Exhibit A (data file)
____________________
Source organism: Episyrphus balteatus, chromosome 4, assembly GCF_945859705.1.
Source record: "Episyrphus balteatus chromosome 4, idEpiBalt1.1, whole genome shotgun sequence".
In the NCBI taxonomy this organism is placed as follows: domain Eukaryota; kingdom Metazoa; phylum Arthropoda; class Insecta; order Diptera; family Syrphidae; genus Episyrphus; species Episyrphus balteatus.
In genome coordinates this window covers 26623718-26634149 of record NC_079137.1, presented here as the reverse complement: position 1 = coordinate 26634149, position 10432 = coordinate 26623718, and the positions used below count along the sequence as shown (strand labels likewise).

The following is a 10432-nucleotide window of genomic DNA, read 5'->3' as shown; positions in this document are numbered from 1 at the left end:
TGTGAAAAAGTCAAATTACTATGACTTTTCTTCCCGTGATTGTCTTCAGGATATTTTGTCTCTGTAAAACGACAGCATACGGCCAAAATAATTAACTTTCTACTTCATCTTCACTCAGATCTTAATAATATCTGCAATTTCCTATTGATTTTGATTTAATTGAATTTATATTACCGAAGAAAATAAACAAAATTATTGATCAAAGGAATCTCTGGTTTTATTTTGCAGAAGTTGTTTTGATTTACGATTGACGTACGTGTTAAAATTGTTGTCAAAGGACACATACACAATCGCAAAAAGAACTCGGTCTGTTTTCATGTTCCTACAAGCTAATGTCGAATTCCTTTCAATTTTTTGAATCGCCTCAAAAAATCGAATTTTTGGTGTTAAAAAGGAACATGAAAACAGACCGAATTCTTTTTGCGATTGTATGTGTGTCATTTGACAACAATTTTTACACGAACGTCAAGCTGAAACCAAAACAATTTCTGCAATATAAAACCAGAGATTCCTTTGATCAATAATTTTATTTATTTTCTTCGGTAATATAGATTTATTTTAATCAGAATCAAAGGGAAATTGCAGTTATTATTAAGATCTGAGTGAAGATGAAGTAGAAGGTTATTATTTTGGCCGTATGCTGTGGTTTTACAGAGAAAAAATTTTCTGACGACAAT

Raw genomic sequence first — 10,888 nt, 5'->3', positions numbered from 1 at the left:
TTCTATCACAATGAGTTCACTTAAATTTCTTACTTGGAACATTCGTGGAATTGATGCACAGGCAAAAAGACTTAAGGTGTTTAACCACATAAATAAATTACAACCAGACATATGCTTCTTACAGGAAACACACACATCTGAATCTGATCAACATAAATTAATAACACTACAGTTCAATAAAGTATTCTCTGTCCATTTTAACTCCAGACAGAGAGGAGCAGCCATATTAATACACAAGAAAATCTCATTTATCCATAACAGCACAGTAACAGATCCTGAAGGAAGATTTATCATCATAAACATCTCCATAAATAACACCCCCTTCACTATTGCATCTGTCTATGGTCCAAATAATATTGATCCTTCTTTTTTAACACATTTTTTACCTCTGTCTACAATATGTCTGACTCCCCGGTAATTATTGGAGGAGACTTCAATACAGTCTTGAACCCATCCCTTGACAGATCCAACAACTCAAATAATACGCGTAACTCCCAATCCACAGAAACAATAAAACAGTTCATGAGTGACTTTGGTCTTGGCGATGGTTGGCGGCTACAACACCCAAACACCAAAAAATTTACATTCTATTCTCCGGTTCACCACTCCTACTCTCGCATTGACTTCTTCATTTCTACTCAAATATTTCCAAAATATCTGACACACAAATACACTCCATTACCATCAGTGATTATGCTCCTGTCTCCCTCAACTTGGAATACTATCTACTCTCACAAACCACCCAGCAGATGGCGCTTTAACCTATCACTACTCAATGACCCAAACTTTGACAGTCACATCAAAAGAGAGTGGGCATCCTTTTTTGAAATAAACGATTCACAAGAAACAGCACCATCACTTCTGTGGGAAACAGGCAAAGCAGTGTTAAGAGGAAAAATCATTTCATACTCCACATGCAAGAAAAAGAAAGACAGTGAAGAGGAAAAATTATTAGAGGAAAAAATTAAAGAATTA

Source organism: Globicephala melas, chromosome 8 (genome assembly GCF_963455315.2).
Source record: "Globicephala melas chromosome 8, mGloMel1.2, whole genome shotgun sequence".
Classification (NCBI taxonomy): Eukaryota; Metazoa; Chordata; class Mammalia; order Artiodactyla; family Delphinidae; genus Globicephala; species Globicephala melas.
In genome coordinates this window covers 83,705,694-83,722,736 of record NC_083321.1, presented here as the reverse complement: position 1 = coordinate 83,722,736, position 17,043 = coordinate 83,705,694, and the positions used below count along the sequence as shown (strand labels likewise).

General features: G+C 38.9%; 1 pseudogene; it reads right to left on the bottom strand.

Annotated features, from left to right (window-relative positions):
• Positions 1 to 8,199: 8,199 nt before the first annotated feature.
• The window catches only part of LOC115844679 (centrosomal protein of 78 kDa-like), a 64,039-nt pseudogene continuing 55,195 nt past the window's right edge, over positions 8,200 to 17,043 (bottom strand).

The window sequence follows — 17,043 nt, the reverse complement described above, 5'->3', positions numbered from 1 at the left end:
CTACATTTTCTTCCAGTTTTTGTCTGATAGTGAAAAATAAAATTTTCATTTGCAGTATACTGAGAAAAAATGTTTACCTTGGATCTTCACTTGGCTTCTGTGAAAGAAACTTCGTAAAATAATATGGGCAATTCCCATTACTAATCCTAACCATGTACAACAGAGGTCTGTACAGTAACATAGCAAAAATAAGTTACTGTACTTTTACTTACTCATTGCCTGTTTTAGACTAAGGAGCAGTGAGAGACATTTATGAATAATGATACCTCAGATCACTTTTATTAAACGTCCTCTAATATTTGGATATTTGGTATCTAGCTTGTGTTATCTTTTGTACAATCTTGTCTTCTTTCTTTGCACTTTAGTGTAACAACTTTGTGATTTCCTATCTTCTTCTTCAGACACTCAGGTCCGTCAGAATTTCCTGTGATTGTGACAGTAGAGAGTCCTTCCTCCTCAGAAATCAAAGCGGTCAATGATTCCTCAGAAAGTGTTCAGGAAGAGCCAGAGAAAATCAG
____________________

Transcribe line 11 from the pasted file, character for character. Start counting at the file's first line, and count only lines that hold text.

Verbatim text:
Classification (NCBI taxonomy): Eukaryota; Metazoa; Chordata; class Mammalia; order Artiodactyla; family Delphinidae; genus Globicephala; species Globicephala melas.